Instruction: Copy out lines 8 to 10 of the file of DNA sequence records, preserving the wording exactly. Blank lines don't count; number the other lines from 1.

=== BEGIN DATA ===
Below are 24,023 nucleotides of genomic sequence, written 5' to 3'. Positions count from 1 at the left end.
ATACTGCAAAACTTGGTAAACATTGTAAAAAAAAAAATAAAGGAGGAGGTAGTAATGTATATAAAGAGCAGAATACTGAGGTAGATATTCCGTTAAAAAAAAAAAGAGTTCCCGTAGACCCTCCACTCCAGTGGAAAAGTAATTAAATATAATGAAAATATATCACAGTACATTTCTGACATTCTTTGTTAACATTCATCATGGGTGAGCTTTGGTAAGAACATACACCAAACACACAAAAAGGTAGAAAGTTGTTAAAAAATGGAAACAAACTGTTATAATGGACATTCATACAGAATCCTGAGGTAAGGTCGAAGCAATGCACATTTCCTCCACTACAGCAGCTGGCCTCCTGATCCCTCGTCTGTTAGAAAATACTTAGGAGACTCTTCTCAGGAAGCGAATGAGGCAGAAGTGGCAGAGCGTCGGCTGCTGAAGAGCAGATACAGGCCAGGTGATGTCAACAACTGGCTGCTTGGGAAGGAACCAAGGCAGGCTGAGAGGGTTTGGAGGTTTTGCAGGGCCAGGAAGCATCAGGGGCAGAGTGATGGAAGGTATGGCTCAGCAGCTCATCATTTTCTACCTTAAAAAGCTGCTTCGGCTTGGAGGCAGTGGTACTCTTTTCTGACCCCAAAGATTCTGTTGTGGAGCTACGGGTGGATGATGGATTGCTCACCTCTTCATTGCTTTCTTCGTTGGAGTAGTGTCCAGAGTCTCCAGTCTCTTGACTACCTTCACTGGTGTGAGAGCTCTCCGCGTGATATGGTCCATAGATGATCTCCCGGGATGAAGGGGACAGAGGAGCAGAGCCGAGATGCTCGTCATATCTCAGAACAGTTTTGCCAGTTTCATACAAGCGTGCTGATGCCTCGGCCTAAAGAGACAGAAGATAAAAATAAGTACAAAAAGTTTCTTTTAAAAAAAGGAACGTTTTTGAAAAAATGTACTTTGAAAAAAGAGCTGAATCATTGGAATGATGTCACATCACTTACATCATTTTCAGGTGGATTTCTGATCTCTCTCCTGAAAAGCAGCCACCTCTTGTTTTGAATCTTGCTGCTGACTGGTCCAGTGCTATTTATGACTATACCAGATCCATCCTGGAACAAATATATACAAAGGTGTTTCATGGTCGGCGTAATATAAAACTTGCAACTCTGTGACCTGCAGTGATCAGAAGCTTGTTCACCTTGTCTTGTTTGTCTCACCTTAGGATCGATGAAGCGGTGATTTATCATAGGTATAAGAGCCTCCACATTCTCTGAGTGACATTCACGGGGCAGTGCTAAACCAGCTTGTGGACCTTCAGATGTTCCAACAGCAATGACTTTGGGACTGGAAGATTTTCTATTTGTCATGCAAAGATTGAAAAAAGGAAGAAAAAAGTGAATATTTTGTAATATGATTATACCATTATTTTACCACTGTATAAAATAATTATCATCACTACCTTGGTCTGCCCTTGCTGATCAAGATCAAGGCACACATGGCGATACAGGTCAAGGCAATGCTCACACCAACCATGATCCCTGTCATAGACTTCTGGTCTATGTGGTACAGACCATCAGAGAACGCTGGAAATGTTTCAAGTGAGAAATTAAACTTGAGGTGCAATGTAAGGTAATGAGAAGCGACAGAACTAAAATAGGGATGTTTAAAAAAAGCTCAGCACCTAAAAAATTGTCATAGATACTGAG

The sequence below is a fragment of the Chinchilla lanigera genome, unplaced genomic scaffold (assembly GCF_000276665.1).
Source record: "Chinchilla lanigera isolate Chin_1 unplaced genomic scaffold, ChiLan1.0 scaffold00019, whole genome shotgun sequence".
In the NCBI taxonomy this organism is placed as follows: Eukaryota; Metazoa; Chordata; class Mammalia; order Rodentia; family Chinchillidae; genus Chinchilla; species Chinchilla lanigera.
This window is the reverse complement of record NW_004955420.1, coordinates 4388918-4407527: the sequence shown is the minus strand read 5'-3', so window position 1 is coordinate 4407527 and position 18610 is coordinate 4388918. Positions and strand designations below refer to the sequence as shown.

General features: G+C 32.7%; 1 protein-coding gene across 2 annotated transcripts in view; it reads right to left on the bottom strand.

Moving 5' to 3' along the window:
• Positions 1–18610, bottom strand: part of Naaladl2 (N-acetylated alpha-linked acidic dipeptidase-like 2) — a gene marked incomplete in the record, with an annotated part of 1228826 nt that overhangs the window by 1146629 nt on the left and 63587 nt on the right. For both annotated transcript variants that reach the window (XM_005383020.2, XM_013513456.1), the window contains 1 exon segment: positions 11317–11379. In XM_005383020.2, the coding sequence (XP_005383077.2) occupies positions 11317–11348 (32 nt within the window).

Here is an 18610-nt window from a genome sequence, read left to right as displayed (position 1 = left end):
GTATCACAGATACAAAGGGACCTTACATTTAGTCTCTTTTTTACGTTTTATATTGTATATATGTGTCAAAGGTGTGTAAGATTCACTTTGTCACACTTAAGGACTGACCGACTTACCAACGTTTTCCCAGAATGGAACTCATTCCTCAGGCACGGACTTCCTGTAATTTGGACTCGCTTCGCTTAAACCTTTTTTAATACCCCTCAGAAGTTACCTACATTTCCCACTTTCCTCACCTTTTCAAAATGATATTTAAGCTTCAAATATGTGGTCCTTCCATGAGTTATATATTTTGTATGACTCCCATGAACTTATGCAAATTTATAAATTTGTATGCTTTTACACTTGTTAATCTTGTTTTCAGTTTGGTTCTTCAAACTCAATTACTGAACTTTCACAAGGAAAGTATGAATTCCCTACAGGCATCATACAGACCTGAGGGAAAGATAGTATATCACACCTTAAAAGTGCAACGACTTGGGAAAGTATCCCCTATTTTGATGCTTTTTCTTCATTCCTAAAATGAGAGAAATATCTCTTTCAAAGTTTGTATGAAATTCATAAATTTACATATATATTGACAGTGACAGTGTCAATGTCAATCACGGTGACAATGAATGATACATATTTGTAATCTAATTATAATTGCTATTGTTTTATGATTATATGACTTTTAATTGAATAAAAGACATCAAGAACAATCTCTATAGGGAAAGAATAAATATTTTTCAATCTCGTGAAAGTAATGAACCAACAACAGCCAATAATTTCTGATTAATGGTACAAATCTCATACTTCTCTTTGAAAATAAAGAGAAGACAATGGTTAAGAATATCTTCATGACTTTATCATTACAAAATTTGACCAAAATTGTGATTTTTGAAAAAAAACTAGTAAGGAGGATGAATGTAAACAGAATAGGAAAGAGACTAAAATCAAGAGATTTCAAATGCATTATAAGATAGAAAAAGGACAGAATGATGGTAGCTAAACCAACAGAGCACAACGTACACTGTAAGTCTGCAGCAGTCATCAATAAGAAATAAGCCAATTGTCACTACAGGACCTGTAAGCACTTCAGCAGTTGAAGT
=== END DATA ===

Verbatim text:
Moving 5' to 3' along the window:
• Positions 1–18610, bottom strand: part of Naaladl2 (N-acetylated alpha-linked acidic dipeptidase-like 2) — a gene marked incomplete in the record, with an annotated part of 1228826 nt that overhangs the window by 1146629 nt on the left and 63587 nt on the right. For both annotated transcript variants that reach the window (XM_005383020.2, XM_013513456.1), the window contains 1 exon segment: positions 11317–11379. In XM_005383020.2, the coding sequence (XP_005383077.2) occupies positions 11317–11348 (32 nt within the window).

Here is an 18610-nt window from a genome sequence, read left to right as displayed (position 1 = left end):